About Paris Apostolopoulos

Paris is a senior software engineer focusing on J2EE development, loves Business process modelling and is keen on software quality challenges. He is passionate about Java and Java communities. He is a co-founder and administrator of the first Java User Group in greece(JHUG.gr) and occasional speaker on meet-ups and seminars and regular blogger.

Small things around Oracle Weblogic 11g (10.3.4)

I am doing a lot of setting up and configuration for Weblogic this week (devops I guess). I have been working with Weblogic for the past 4 years and I have to admit – like Eclipse – I have started getting used of it. I was a Netbeans / JBoss developer and I’ve turned to Eclipse/ Weblogic guy.

I am writing this post as a reference of things I found during research and some small technical problems encountered setting up the server on different environments (this is ongoing work since I will try RHEL in the fews days).

General Comment regarding Weblogic
My first try and experience with Weblogic was with version 9. Still a BEA trademark – I could not really see any point on why it was considered better comparing to JBoss. It had a quite good admin console but that is all about it. This feeling did not change through the early version 10.x releases. In the past 2 years I was working with 10.3.1. In general it was stable enough, it had WLST (which is really handy if you manage to master your Jython skills) but was still a J2EE 5 container and IMHO had lots of medium to small sized bugs that could drive you crazy. Some of them would be resolved through this slow paced release cycle. Now I am trying 10.3.4, I can see many improvements on start-up times, less warnings and errors plus boarder support for ‘other’ operating systems (for example I can now run almost error free on MacOSX the server). Still a pure J2EE5 container with many extra technologies provided by Oracle like Coherence (which i am not going to use or enable anyway). Overall, things have improved, it is not that bad anymore (there are still worse containers on production out there) and I am really curious (eager) to work on the very latest version 12c.
Installing Weblogic on a Mac:
This is an old trick – so I am just re-posting. From 10.3. and on (if I remember well) we had generic distributable as a jar provided,  so it could be used on MacOSX or other OSes. When you are running the installer at some point you are asked to provide a suitable JDK. Up until JDK 6 which is the latest supported version on MacOSX – when you were indicating the path from your Mac’s system library the installer was arguing that this was not a valid path. It was searching for a /jre folder within the jdk folder.In order to make it work you just had to follow this trick (create the jre folder on your own and touch the required libs). Note the following:that this is expected tochange with JDK7, for example on the openJDK builds currently installed on my MacBookPro the jdk folder has a /jre  subfolder in place. Maybe Oracle fixes the generic java installer to support MacOSX jdk folder format who knows.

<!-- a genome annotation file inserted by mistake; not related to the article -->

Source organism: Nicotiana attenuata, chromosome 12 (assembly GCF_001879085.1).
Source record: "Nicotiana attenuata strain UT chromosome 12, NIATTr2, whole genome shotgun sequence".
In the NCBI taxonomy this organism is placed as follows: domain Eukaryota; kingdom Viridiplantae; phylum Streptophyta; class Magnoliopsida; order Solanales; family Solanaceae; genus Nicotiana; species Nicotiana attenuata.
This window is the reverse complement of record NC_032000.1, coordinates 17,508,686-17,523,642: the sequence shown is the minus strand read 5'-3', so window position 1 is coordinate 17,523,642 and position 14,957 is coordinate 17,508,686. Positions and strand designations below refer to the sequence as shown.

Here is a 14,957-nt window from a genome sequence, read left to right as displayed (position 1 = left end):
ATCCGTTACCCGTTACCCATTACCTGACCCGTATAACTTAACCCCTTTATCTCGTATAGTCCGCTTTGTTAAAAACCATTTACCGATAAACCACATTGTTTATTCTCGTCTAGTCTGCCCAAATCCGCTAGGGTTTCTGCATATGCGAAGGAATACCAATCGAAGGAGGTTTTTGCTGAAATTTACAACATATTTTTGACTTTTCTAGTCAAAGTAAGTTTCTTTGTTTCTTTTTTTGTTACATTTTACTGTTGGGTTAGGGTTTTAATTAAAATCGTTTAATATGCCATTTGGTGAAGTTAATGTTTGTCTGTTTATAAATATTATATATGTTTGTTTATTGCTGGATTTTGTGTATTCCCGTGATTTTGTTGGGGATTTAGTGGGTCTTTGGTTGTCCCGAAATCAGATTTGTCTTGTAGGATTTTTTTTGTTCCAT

Installing Weblogic 11g on 64bit OS
Ok that was fun but scary. I installed Weblogic 10.3.4 (11g) using the small zip distribution on a pure 64 bit Intel PC with Windows7 Enterprise. Just unzip the thing and run the configure script. When I started the server I got among others a scary message like the following.

I did a quick search and ended up that was some sort of a bug. On windows I followed the instructions as found here, and modified the JAVA_OPTIONS value to point on the specific x64 path for the native I/O lib paths.
Interestingly enough, when I installed Weblogic on the same environment using the generic java (jar) installer I did not get this warning! The same applied when I installed Weblogic on MacOSX. It seems that the generic java installer does – put things properly in place. 
That is all for now….more to come I guess (thank god there still people willing to share tips and tricks on every dev problems. Kudos to the developer community).

Reference: Small things around Oracle Weblogic 11g (10.3.4) from our JCG partner Paris Apostolopoulos at the Papo’s log blog.

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